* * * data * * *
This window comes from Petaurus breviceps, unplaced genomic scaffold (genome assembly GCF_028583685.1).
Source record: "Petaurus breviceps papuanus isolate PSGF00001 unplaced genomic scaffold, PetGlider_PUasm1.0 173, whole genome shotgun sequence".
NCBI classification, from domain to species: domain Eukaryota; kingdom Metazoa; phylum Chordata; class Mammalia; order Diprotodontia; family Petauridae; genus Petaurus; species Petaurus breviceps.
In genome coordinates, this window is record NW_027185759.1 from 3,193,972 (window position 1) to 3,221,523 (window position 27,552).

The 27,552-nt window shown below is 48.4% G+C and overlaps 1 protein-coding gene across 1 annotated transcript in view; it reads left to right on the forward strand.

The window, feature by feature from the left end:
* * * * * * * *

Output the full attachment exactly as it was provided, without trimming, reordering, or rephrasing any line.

This window comes from Petaurus breviceps, unplaced genomic scaffold (genome assembly GCF_028583685.1).
Source record: "Petaurus breviceps papuanus isolate PSGF00001 unplaced genomic scaffold, PetGlider_PUasm1.0 173, whole genome shotgun sequence".
NCBI classification, from domain to species: domain Eukaryota; kingdom Metazoa; phylum Chordata; class Mammalia; order Diprotodontia; family Petauridae; genus Petaurus; species Petaurus breviceps.
In genome coordinates, this window is record NW_027185759.1 from 3,193,972 (window position 1) to 3,221,523 (window position 27,552).

The 27,552-nt window shown below is 48.4% G+C and overlaps 1 protein-coding gene across 1 annotated transcript in view; it reads left to right on the forward strand.

The window, feature by feature from the left end: